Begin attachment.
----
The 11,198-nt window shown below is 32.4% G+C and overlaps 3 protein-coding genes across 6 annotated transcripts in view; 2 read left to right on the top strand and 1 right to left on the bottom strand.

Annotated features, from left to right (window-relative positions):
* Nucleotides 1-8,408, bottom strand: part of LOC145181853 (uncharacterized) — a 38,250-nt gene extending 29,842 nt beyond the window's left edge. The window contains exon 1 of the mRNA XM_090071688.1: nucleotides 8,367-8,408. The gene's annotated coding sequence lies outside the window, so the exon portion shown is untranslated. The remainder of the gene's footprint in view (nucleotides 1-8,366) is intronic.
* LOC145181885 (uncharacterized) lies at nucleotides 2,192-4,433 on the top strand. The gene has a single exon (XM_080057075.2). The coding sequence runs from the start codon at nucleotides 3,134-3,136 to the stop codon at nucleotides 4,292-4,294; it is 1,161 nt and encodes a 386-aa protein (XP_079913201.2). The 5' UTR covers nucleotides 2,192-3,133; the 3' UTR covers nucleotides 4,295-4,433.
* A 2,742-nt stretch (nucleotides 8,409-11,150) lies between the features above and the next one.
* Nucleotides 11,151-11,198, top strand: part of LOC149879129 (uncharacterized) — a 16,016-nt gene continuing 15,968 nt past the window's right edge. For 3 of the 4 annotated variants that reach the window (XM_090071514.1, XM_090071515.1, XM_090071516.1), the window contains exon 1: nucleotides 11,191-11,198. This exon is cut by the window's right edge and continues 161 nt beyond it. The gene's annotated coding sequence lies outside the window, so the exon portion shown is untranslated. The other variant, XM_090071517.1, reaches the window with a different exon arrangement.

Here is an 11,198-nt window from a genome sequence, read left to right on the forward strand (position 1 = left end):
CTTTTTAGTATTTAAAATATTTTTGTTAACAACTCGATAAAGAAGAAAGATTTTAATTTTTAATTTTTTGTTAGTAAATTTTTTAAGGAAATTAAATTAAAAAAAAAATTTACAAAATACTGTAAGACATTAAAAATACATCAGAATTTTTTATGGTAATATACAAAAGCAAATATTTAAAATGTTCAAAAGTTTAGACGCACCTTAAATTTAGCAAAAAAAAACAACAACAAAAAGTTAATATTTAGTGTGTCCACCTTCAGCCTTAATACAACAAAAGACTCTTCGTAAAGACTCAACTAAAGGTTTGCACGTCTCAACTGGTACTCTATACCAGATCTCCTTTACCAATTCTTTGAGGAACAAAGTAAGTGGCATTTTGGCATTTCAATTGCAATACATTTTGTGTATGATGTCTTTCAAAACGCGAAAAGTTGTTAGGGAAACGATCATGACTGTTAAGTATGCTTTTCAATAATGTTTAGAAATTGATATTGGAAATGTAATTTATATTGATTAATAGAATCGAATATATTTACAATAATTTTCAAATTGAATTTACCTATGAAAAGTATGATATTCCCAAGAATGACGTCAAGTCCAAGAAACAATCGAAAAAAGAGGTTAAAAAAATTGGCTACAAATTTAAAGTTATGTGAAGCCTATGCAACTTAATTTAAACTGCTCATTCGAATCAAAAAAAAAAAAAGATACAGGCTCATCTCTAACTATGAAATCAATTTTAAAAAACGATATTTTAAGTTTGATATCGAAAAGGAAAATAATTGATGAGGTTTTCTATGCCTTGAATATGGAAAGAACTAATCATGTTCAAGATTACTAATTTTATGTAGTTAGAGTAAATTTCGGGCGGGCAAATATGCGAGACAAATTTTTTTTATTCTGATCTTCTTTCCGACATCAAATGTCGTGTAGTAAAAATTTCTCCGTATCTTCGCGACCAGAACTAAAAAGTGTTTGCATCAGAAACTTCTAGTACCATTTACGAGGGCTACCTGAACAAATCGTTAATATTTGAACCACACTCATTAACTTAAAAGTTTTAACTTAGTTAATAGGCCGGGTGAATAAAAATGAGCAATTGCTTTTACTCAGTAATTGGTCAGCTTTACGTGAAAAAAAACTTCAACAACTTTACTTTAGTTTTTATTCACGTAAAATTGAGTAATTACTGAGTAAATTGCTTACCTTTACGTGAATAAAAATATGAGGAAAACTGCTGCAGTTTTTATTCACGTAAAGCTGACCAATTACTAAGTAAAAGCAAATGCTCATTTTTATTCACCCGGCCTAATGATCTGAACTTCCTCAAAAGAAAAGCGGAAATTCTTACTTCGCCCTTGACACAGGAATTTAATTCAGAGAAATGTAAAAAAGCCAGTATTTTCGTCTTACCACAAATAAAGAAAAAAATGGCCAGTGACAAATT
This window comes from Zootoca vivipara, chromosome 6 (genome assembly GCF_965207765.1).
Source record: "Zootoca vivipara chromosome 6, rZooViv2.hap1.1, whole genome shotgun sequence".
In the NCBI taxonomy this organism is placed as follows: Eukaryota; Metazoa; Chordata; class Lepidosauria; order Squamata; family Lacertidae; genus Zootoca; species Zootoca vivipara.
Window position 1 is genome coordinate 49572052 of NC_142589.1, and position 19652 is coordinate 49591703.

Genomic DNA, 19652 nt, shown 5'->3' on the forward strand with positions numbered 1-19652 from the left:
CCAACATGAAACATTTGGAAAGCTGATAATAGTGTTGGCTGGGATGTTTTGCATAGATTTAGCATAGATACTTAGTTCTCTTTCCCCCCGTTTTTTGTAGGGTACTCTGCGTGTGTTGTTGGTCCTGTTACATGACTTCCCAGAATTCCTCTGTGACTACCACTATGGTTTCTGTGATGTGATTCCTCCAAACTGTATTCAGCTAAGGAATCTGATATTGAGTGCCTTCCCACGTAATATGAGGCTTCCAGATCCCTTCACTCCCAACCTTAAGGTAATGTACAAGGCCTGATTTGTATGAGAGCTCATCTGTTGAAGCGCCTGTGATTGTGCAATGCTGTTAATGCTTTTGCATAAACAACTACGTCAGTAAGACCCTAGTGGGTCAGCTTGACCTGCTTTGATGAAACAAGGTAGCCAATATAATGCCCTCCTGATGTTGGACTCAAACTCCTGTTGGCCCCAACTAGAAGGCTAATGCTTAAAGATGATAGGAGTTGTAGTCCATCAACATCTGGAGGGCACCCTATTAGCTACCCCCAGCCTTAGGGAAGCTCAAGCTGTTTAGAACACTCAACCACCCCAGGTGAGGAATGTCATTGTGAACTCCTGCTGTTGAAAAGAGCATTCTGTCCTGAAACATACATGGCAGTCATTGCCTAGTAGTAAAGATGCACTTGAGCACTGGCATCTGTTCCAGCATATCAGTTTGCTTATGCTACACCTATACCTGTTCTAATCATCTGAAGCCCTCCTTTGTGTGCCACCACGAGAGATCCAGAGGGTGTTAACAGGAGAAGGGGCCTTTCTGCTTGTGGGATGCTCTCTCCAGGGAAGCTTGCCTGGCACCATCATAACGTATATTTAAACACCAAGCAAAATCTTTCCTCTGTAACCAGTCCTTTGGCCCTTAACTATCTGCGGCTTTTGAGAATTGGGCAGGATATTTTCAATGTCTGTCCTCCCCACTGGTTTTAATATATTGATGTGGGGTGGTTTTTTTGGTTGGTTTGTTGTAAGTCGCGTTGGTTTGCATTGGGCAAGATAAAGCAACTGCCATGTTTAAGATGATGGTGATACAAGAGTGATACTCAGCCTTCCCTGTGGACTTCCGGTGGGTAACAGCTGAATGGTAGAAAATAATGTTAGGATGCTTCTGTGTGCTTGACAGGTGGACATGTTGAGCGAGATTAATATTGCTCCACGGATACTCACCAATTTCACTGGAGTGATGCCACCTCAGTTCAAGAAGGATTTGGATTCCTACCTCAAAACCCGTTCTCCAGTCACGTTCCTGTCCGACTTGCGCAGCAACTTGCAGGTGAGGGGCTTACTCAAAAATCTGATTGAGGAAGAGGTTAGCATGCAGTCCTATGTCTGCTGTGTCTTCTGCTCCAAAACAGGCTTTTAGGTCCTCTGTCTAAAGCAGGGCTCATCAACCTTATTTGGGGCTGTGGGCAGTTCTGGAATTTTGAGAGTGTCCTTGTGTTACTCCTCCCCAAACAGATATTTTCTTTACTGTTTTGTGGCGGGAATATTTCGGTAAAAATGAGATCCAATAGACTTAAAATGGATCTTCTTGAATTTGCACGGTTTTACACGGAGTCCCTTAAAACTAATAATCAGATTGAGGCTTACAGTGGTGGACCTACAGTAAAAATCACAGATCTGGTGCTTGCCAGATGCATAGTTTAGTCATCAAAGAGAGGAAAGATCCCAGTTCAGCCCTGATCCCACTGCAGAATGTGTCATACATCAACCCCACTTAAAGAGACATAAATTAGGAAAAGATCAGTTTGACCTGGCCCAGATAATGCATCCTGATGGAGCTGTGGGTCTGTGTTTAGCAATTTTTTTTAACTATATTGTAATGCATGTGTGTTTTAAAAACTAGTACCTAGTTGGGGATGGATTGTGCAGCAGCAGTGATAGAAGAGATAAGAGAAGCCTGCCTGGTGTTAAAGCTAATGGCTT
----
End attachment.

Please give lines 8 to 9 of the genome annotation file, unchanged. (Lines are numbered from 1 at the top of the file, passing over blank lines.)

CTTTTTAGTATTTAAAATATTTTTGTTAACAACTCGATAAAGAAGAAAGATTTTAATTTTTAATTTTTTGTTAGTAAATTTTTTAAGGAAATTAAATTAAAAAAAAAATTTACAAAATACTGTAAGACATTAAAAATACATCAGAATTTTTTATGGTAATATACAAAAGCAAATATTTAAAATGTTCAAAAGTTTAGACGCACCTTAAATTTAGCAAAAAAAAACAACAACAAAAAGTTAATATTTAGTGTGTCCACCTTCAGCCTTAATACAACAAAAGACTCTTCGTAAAGACTCAACTAAAGGTTTGCACGTCTCAACTGGTACTCTATACCAGATCTCCTTTACCAATTCTTTGAGGAACAAAGTAAGTGGCATTTTGGCATTTCAATTGCAATACATTTTGTGTATGATGTCTTTCAAAACGCGAAAAGTTGTTAGGGAAACGATCATGACTGTTAAGTATGCTTTTCAATAATGTTTAGAAATTGATATTGGAAATGTAATTTATATTGATTAATAGAATCGAATATATTTACAATAATTTTCAAATTGAATTTACCTATGAAAAGTATGATATTCCCAAGAATGACGTCAAGTCCAAGAAACAATCGAAAAAAGAGGTTAAAAAAATTGGCTACAAATTTAAAGTTATGTGAAGCCTATGCAACTTAATTTAAACTGCTCATTCGAATCAAAAAAAAAAAAAGATACAGGCTCATCTCTAACTATGAAATCAATTTTAAAAAACGATATTTTAAGTTTGATATCGAAAAGGAAAATAATTGATGAGGTTTTCTATGCCTTGAATATGGAAAGAACTAATCATGTTCAAGATTACTAATTTTATGTAGTTAGAGTAAATTTCGGGCGGGCAAATATGCGAGACAAATTTTTTTTATTCTGATCTTCTTTCCGACATCAAATGTCGTGTAGTAAAAATTTCTCCGTATCTTCGCGACCAGAACTAAAAAGTGTTTGCATCAGAAACTTCTAGTACCATTTACGAGGGCTACCTGAACAAATCGTTAATATTTGAACCACACTCATTAACTTAAAAGTTTTAACTTAGTTAATAGGCCGGGTGAATAAAAATGAGCAATTGCTTTTACTCAGTAATTGGTCAGCTTTACGTGAAAAAAAACTTCAACAACTTTACTTTAGTTTTTATTCACGTAAAATTGAGTAATTACTGAGTAAATTGCTTACCTTTACGTGAATAAAAATATGAGGAAAACTGCTGCAGTTTTTATTCACGTAAAGCTGACCAATTACTAAGTAAAAGCAAATGCTCATTTTTATTCACCCGGCCTAATGATCTGAACTTCCTCAAAAGAAAAGCGGAAATTCTTACTTCGCCCTTGACACAGGAATTTAATTCAGAGAAATGTAAAAAAGCCAGTATTTTCGTCTTACCACAAATAAAGAAAAAAATGGCCAGTGACAAATT
This window comes from Zootoca vivipara, chromosome 6 (genome assembly GCF_965207765.1).